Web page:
Reducing granulation in the production of Imperial mandarins (CT19005)
What’s it all about?
This investment is establishing several on-farm trials to investigate the impact of irrigation and nutrition on granulation in Imperial mandarins. The end goal is to develop guidelines for growers that they can incorporate into their management practices to ultimately improve fruit quality.
Imperial mandarins are prone to granulation, a physiological disorder which results in dry, tasteless fruit. Unfortunately, affected fruit cannot reliability be detected by appearance or density, and when granulated fruit reaches the market it has the potential to damage the reputation of the industry. By providing growers with advice on how to minimise granulation, there is the opportunity to improve consumer satisfaction through reduced incidence and severity of granulation in mandarins, and more consistent quality season to season.
Key activities of the on-farm trials include, but are not limited to:
- Improving irrigation practices in early fruit development
- Reviewing nutrition requirements to support the development of young fruit
- Researching the use of plant growth regulators and pruning timing to reduce fruit-to-shoot competition
- Reviewing technologies for the non-invasive assessment of granulation.
A visual guide for granulation in Imperial mandarins was developed by project Australian Citrus Quality Standards – stage 3 (CT15013) along with a guide to maximum granulation standards.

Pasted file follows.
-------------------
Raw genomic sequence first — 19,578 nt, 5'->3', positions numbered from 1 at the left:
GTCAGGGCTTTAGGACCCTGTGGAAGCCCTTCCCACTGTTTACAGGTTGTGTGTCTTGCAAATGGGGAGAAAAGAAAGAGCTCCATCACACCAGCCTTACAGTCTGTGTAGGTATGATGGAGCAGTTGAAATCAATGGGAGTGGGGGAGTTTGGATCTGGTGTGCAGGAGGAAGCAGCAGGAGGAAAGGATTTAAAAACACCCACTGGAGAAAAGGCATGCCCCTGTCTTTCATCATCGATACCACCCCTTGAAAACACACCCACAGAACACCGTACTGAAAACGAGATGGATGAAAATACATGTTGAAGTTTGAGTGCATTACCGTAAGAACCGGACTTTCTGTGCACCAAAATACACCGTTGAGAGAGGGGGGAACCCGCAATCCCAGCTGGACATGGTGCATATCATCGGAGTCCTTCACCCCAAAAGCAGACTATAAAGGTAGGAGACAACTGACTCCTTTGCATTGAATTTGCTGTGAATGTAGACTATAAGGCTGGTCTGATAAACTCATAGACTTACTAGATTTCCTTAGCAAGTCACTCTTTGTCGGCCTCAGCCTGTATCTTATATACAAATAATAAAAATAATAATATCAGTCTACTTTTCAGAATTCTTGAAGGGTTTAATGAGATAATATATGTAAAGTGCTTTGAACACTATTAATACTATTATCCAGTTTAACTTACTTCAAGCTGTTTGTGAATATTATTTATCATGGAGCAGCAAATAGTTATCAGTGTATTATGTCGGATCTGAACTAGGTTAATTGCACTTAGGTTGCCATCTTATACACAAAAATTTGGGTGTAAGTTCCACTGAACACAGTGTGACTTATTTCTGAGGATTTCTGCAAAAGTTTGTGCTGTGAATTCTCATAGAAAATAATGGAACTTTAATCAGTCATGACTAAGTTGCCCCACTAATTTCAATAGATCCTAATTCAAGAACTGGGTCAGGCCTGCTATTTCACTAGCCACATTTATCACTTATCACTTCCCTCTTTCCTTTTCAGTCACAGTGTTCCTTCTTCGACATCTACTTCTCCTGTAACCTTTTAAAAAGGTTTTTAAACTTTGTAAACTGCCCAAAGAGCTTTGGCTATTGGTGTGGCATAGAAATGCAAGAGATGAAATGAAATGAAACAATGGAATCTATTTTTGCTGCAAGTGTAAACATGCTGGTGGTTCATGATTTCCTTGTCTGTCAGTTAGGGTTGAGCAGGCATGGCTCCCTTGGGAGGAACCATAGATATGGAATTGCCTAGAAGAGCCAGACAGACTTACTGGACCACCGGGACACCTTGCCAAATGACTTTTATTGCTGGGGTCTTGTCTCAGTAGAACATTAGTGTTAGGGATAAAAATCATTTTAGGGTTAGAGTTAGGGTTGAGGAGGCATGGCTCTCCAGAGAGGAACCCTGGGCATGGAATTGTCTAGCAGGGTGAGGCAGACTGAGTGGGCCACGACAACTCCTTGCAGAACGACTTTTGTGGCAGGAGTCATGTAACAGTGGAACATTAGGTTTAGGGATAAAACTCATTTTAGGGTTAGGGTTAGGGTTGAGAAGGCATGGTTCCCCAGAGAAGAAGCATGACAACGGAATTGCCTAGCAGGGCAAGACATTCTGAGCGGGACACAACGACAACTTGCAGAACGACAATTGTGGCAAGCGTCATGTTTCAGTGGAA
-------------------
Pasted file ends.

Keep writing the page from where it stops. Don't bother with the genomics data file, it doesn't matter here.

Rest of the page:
The team report that growing-season treatments and monitoring for seven trials were completed. This included irrigation deficit treatments that extended into January at three trials, monitoring of flush growth and fruit set and drop at five trials, and leaf tissue sampling across all trials.
In April and May (Imperial harvest season), the team sampled and assessed fruit size, crop load and fruit granulation incidence and severity. For the irrigation trials, juice samples and skin colour assessments were made to check for any side effects due to the management practices under trial.
Results for the 2020/21 year have been analysed, alongside data collected from relevant trials funded by growers and DAF Queensland in 2017/18 and 2019/20.
A report on the developments in technologies for the non-invasive assessment of granulation in harvested fruit in the packing line was prepared by the team from Central Queensland University.
This project is a strategic levy investment in the Hort Innovation Citrus Fund